ϕ = IN / R = limited



The Steel used in the core is electrically conductive. Every layer of Steel (in a cross section) acts as a turn of coil made of Steel, which is shorted. As the ballast or transformer works, this turn will act as an unintentional secondary coil, on which voltage will appear and current will flow. Ths current - Eddy currents - is up to no good and it creates losses, heating the core. The core is broken down to isolated thin plates to break the large current paths, but a small path in each plate remains

The 2nd step to minimize the Eddy currents is to lower the voltage in every such "1 turn secondary coil" :

In transformers, V [pri] / V [sec] = N turns [pri] / N turns [sec]

V [pri] is the voltage of the actual coil, determined by the application (ballast drop voltage according to the lamp requirements, or full 120V or 230V in case of transformer)

V [sec] we want as low as possible

N turns [sec] is 1

so : We want N turns [pri] to be as high as possible, to lower the voltage applied to Eddy current loops

But finally, there are only so much turns that will fit in a ballast or transformer of the size we want (and the more turns and thinner the wire is, the higher is its resistance so electrical losses. So we have to find the best compromise between Eddy current and coil resistance losses)



Now imagine a ballast (choke) and a transformer connected to the input voltage without anything on the output (i.e. a choke too, as the secondary coil is not connected)

With a ballast : When the choke is connected in series with a lamp, we want the lamp's working current to go through. It is significant current, so to allow it, the inductance of the ballast must not be too high. Inductance of lighting ballasts is in the range of like 0.1H for some HID chokes (high current) up to 2H for small PL chokes (low current)

With a transformer : Ideally when it is only connected to input power, but nothing is on the output, we dont want it to draw any current. It does, but it is designed to draw as little current as possible, so the inductance is designed to be very high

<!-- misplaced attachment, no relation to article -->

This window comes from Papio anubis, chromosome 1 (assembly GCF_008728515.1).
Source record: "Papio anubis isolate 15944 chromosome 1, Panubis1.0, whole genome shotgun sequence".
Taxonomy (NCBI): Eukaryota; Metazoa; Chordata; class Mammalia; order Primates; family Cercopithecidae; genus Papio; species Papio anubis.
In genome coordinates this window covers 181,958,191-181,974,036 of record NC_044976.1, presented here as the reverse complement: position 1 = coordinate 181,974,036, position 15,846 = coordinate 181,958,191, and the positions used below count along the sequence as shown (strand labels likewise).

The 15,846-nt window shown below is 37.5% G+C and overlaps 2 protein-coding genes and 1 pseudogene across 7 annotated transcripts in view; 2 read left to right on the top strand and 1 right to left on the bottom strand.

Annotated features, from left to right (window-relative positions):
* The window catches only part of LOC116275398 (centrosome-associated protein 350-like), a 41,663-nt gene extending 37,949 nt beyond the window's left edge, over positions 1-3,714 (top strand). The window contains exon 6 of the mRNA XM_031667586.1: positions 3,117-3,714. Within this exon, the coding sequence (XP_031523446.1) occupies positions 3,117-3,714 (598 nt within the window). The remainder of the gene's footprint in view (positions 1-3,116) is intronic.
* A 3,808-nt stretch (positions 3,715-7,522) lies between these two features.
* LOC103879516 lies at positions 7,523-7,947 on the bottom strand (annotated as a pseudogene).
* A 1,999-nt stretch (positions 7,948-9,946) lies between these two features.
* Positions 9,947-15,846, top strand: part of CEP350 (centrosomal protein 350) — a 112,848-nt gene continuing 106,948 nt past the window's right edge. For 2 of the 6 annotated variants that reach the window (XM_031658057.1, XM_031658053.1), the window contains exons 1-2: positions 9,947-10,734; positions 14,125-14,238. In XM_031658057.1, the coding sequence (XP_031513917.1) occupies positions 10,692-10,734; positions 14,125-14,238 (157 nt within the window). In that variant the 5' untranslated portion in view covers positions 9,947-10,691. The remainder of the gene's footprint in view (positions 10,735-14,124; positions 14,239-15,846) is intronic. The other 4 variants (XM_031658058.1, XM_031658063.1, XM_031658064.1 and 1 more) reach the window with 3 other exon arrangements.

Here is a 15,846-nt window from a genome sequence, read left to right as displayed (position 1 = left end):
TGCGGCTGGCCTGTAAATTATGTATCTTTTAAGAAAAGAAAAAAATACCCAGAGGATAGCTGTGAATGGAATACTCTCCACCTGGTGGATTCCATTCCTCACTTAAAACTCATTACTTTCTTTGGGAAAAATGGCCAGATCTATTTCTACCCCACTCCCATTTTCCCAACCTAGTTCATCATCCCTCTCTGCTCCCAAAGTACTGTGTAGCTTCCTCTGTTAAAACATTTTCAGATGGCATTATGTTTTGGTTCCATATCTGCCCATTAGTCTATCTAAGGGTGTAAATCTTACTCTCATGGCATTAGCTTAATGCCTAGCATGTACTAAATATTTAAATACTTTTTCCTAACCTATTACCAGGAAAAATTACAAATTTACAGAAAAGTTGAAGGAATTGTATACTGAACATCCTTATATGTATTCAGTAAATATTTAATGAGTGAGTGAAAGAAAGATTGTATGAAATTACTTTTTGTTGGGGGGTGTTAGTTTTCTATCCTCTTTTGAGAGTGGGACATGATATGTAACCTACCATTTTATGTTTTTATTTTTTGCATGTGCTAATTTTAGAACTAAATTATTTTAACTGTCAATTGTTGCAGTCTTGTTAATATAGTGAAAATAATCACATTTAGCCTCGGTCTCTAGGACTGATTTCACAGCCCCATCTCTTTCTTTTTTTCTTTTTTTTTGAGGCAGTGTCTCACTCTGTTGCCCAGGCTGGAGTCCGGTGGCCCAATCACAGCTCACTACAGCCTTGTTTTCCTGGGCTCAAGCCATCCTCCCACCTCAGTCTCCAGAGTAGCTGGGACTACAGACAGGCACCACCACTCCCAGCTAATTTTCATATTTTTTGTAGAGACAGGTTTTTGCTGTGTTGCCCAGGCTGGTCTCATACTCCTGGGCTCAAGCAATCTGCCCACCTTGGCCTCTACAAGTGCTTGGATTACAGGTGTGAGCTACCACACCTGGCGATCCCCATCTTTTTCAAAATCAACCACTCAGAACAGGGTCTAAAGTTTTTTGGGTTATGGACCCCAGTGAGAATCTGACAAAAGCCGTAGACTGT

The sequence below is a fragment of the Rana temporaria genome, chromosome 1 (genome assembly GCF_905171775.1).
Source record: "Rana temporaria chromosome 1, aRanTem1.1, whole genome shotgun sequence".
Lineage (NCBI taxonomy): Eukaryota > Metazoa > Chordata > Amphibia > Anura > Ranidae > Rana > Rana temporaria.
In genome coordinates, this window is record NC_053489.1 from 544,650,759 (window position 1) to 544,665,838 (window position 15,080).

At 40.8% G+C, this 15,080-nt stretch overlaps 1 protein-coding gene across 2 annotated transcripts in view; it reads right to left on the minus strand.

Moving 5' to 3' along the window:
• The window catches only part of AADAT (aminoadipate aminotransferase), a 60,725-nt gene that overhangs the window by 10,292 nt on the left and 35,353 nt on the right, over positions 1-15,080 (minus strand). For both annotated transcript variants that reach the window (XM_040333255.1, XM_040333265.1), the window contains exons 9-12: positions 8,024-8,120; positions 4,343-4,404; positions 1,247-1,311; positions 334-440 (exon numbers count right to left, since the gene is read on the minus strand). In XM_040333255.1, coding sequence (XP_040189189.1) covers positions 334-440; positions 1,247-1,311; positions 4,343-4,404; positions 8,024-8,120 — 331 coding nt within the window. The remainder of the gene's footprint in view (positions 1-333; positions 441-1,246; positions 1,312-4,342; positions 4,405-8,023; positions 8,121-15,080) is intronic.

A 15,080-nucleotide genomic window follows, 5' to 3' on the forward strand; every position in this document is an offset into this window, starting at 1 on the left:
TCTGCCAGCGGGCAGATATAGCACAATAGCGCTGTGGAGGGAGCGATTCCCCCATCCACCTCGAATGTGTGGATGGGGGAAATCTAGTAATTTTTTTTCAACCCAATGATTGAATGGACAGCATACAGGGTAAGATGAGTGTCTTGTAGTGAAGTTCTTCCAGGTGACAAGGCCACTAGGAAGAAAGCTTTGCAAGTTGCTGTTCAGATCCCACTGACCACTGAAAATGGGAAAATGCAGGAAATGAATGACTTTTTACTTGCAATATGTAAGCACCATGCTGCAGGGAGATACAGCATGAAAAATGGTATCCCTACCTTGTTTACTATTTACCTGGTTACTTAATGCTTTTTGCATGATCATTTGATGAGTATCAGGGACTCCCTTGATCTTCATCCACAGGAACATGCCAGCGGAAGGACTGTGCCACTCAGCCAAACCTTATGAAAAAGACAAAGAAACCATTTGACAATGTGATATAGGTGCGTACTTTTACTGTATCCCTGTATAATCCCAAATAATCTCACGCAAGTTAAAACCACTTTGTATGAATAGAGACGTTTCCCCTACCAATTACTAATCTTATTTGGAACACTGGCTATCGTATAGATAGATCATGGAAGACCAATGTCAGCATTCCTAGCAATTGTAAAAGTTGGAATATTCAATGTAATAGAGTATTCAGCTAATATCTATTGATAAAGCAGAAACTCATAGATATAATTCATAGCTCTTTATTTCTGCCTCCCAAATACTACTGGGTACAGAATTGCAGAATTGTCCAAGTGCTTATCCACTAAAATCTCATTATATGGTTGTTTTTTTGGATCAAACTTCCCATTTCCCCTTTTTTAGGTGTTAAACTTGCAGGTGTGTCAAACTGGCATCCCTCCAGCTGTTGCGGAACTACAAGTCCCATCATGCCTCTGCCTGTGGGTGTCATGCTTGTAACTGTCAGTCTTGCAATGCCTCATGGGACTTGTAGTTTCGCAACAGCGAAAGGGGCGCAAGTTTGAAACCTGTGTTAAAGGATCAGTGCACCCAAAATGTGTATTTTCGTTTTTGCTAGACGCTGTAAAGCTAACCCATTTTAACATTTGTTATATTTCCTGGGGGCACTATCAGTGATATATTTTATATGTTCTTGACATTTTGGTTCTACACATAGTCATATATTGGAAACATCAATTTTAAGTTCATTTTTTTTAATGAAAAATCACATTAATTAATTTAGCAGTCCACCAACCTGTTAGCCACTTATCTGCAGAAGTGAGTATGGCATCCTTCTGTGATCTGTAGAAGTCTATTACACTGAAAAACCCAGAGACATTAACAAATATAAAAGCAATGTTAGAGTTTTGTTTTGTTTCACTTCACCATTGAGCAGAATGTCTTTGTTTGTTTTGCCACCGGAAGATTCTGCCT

Choke :

N = want it moderate
L = N^2 / R = want it low
so : R = want it high enough (not close to 0)



Transformer :

N = want it moderate
L = N^2 / R = want it high
so : R = want it low (close to 0)



And here we get it - The core for ballasts have high R, for transformers have low R. It may well be possible to make a working non optimal ballast with low R or transformer with high R, but you have to know the parameters of the core you work with and see if it is do-able



What is the actual structural difference ?

In most ballasts, the E plates and I plates are made so, when the ballast is assembled there is an air gap between the E's center leg and the I's. This is done either by using short I's and not pushing them all the way in (most modern European ballasts), Shorter center leg on the E (in some "transformer shaped" ballasts), or indentation in the I (some Fluorescent ballasts). The air gap introduces high reluctance in the magnetic path

In most transformers, the E plates and I plates are all in the same direction. They are made so, when the transformer is assembled thy fit exactly, minimizing air gaps. In most transformers each plate set is inserted from alternating directions, so there is no "crack" between the block of E's and I's, to distribute that small remaining gap so to reduce its effects as a gap



You may try a different approach, atleast when the ballast is close enough to what the lamp needs :

Get a ballast which is suitable for the current rating, but not for its induction value

Make an autotransformer (with transformer low R core) to change the supply voltage, so the ballast on hand becomes the correct ballast for the lamp at your custom supply voltage
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tolivac
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Re: Lighting recycling - Homemade transformers « Reply #4 on: May 19, 2017, 11:14:55 PM » Author: tolivac
Read some older "ham" radio books,older Popular Mechanics,Popular Electronics have excellent information on how to wind your own transformers.Look in ones from the 1930s.40s,50s for the best info on this.They also have info on how to rewind old auto generators-not alternators to get different voltages-IE 120VDC instead of 6VDC-then you can power the rewound generator with a small gas motor to make a homemade genset.